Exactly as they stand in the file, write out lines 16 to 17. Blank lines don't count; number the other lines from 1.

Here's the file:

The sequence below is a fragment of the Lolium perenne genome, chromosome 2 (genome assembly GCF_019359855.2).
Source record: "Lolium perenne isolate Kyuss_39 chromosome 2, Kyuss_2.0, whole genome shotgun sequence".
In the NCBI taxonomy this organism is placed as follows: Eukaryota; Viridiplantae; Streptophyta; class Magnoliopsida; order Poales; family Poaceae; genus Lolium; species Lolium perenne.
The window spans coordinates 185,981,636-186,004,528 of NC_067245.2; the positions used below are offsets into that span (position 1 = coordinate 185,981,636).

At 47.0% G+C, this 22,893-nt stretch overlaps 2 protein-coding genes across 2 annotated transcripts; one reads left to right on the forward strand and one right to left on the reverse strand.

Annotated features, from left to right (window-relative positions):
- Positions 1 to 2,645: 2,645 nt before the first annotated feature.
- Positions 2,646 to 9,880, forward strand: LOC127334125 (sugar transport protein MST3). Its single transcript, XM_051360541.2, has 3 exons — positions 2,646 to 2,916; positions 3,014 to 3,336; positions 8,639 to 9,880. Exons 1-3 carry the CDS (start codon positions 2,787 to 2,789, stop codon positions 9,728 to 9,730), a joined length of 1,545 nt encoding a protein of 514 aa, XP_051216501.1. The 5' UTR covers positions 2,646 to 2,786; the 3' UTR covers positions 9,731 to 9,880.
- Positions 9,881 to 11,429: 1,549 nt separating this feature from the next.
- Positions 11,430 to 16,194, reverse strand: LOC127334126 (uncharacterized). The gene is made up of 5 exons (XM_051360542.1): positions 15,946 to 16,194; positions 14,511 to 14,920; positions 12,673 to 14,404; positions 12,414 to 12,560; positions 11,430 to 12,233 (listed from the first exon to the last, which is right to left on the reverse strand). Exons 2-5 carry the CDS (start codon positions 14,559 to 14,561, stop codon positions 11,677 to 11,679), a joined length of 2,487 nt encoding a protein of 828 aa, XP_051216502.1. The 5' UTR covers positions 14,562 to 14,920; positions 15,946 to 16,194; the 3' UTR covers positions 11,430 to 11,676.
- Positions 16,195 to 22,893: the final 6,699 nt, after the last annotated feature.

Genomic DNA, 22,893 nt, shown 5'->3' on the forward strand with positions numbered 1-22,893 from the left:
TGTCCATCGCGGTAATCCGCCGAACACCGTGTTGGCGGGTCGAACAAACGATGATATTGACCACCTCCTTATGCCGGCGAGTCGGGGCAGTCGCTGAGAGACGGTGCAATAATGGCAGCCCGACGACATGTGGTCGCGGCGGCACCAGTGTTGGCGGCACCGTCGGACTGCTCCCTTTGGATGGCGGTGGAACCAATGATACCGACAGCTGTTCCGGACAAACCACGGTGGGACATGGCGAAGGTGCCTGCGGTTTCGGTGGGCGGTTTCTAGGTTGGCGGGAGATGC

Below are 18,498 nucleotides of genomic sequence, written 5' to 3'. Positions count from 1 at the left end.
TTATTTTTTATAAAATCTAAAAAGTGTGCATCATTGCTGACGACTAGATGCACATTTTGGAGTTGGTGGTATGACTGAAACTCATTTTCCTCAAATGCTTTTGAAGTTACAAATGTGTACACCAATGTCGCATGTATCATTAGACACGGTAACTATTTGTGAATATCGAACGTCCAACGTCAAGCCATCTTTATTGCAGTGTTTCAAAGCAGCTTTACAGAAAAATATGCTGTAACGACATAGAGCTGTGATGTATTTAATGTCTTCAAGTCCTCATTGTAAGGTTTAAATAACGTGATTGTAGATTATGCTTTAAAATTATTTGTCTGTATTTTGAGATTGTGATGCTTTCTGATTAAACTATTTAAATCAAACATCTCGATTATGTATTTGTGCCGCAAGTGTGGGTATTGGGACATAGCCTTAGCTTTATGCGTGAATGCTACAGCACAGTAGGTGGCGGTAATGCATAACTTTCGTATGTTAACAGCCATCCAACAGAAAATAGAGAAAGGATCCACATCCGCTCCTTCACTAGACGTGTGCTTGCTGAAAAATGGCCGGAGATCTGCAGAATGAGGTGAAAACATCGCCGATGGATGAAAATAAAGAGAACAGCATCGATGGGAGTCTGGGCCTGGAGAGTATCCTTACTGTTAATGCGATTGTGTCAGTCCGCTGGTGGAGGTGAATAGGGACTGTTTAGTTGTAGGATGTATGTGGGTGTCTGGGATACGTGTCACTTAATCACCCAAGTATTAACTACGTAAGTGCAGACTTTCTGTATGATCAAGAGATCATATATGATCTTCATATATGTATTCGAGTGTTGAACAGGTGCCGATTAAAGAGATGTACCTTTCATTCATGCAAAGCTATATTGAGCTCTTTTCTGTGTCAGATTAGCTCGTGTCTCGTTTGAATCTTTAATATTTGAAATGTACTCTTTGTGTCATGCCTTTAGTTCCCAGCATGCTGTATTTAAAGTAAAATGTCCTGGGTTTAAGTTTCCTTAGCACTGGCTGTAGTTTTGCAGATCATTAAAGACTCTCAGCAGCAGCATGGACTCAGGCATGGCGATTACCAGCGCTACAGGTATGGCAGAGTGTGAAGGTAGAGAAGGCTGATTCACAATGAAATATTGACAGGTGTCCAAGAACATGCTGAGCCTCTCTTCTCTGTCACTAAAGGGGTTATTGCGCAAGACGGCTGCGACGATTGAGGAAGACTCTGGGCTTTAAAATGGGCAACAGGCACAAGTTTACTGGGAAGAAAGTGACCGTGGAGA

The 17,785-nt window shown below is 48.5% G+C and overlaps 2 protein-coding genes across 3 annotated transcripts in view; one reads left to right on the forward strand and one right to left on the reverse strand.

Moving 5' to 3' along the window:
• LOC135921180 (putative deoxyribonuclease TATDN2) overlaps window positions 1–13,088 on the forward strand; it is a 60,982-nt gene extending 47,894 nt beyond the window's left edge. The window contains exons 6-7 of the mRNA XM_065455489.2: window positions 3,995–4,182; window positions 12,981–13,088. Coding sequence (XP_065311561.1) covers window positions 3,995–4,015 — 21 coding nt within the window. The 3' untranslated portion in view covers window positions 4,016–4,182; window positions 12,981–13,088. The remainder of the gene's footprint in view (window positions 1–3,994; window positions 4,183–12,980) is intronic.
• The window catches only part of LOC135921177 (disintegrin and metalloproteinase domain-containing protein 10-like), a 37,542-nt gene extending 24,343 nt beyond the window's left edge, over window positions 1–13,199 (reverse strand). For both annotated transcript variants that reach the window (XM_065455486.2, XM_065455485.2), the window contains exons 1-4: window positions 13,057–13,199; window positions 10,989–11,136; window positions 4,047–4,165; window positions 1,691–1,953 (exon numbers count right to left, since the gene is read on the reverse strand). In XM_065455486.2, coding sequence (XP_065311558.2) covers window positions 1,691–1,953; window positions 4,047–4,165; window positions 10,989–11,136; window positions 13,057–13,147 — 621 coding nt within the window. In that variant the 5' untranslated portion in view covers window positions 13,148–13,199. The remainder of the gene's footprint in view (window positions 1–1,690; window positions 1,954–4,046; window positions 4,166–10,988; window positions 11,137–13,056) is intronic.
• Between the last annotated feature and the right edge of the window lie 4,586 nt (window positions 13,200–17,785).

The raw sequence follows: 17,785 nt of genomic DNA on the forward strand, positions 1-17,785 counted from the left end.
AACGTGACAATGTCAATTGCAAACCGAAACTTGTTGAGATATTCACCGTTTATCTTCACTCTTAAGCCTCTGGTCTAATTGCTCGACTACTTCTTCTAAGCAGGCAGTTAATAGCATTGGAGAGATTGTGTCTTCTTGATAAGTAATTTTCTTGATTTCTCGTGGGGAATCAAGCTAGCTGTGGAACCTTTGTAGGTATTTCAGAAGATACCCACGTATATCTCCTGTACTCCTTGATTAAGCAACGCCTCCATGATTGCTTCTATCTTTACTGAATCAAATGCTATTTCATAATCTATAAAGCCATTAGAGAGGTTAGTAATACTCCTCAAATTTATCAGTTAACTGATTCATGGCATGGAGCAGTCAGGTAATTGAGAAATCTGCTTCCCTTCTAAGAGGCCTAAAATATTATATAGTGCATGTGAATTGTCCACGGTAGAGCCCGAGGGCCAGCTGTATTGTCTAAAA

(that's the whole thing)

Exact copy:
The 17,785-nt window shown below is 48.5% G+C and overlaps 2 protein-coding genes across 3 annotated transcripts in view; one reads left to right on the forward strand and one right to left on the reverse strand.

Moving 5' to 3' along the window: